She confirmed that she hadn't and I told her I would buy her a meal.  She asked me if she would have to go into the restaurant with me, as she showed me her holey sneaker.  I told her I would just drive through, and asked what her favourite thing was on the McDonald's menu.  I had to convince her to tell me; she kept insisting the cheapest thing was perfect, no matter what it was.

In the end, I got her a super-sized meal of her choosing, with a gift card for the man to use that evening or the next day.  There were tears in her eyes as she got out of her van and thanked me.  They were living in their minivan, begging to get by.  That day, they had received a total of $8 for their efforts.  They had tried to stay at a shelter, but she had gotten sores on her skin from staying there, and after a visit to the hospital to get them looked at, had decided not to return.  They had no other clothes, and hadn't showered in two weeks; even a shower at the truck stop was too expensive.  As I pulled out of the parking lot to return home, the man was on his way back to his van.  He saw me and smiled; put his hands together in prayer position and bowed his head to me again.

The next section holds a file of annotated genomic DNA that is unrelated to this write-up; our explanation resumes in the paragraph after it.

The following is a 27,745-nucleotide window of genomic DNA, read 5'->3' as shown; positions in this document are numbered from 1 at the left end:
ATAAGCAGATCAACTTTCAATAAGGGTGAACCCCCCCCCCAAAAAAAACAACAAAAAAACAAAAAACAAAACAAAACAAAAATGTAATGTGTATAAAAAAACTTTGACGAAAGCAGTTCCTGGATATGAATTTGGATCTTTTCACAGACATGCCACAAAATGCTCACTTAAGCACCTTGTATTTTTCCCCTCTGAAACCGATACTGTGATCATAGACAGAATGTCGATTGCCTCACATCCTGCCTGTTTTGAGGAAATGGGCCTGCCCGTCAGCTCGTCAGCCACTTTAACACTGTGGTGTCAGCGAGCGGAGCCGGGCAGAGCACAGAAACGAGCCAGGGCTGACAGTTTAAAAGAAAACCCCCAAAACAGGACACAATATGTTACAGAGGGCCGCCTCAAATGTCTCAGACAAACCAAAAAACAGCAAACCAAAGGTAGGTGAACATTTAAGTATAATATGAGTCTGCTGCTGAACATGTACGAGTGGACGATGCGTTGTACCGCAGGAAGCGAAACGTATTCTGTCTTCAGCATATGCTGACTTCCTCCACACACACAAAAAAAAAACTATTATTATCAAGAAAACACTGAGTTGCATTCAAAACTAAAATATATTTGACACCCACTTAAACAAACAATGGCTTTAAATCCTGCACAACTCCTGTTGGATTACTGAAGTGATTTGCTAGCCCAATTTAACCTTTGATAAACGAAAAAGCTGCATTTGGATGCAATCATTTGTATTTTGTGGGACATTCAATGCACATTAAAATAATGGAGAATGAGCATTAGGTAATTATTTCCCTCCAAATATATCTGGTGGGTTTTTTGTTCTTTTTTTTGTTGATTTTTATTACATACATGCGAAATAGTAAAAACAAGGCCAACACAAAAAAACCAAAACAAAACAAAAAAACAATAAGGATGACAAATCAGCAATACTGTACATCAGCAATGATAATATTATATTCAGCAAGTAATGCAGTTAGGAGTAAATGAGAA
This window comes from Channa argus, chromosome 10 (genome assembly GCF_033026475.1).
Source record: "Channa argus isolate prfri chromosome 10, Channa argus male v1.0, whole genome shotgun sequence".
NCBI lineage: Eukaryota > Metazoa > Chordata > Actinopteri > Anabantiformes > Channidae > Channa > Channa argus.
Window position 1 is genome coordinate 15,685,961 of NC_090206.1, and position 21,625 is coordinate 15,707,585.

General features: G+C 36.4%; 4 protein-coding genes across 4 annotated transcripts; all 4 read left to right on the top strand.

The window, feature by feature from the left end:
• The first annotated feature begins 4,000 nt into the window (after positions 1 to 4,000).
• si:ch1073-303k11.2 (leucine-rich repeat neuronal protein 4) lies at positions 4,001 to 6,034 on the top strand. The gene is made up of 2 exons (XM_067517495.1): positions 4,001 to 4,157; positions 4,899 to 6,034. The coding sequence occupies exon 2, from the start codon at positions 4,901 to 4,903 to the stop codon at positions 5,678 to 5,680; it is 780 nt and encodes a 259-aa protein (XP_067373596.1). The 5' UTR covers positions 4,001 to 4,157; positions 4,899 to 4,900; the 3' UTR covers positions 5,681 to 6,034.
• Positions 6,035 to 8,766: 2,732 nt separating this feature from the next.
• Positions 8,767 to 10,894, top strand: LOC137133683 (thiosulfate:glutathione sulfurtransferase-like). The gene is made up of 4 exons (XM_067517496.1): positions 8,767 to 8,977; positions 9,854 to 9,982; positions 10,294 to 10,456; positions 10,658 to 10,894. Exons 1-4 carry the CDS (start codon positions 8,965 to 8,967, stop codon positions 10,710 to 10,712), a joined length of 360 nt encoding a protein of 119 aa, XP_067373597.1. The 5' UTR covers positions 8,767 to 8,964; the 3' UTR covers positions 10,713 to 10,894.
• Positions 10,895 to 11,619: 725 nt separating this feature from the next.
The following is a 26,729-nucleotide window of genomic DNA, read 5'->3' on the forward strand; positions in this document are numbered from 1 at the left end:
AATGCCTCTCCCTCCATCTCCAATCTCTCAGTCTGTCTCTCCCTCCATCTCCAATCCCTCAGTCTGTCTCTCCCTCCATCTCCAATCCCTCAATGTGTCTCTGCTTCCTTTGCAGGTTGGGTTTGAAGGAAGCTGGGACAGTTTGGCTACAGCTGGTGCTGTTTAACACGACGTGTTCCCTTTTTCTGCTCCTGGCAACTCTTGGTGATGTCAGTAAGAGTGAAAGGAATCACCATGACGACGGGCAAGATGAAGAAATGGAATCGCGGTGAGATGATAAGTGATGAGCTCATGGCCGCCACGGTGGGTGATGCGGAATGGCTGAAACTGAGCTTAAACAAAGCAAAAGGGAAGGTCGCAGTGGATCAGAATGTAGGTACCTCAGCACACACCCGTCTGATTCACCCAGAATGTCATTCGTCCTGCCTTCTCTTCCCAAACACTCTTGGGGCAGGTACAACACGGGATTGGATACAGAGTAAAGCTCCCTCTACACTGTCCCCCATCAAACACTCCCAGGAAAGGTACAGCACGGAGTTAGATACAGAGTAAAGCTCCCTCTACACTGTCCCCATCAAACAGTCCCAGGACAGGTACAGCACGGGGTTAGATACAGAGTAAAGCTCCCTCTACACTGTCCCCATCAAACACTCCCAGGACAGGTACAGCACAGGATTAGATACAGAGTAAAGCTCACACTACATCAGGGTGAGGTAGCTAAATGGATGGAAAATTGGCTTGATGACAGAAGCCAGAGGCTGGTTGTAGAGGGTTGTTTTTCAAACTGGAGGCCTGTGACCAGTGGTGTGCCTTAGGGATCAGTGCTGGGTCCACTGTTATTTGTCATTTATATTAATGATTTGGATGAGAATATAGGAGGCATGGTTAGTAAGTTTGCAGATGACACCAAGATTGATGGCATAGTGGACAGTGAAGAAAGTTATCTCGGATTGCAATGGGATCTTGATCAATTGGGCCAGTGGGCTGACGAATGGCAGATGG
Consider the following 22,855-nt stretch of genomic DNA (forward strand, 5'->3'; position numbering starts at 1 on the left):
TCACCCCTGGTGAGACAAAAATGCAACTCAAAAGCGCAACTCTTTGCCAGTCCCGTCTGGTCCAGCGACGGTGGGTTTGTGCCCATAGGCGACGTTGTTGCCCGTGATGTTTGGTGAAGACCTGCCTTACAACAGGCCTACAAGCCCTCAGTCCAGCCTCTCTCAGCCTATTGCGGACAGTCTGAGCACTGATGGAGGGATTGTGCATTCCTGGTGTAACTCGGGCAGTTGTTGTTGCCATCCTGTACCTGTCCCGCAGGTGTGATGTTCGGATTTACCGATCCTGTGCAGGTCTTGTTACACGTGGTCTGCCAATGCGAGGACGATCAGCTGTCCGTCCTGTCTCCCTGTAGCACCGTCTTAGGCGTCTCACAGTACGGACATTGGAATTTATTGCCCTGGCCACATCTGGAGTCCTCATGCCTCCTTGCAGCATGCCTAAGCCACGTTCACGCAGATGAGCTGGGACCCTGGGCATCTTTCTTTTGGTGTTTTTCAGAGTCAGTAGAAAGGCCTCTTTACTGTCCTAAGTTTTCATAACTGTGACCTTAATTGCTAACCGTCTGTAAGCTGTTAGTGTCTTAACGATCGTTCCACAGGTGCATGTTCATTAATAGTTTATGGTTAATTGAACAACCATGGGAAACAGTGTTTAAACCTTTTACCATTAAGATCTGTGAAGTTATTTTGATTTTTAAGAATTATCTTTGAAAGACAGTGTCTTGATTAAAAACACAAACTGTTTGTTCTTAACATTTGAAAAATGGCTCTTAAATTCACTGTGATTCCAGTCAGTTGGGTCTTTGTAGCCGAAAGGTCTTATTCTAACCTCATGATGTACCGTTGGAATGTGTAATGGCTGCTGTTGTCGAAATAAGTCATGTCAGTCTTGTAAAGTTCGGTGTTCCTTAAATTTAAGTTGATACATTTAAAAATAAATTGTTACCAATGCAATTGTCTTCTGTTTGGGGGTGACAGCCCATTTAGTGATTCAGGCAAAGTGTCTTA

I didn't have the money to buy this couple dinner, but I knew that there was more money coming to me, so I did it anyway.  I am heartbroken for them in their situation.  It could be any of us, couldn't it?  Even as this all played out, my brain still argued with itself..."Are they telling the truth?  Am I getting scammed?  I want to do more for them.  But what if they are just playing me?  I should buy them real groceries.  No, don't fall for it.  I could take up a shoes and clothes collection and meet them back here.  You'll never see them again. They just want a free meal.  But they are working so hard for it.  What about Jesus saying "I was hungry and you did not feed me?"  Does it even really matter if it's truth or a lie if you are doing a kind deed for another person??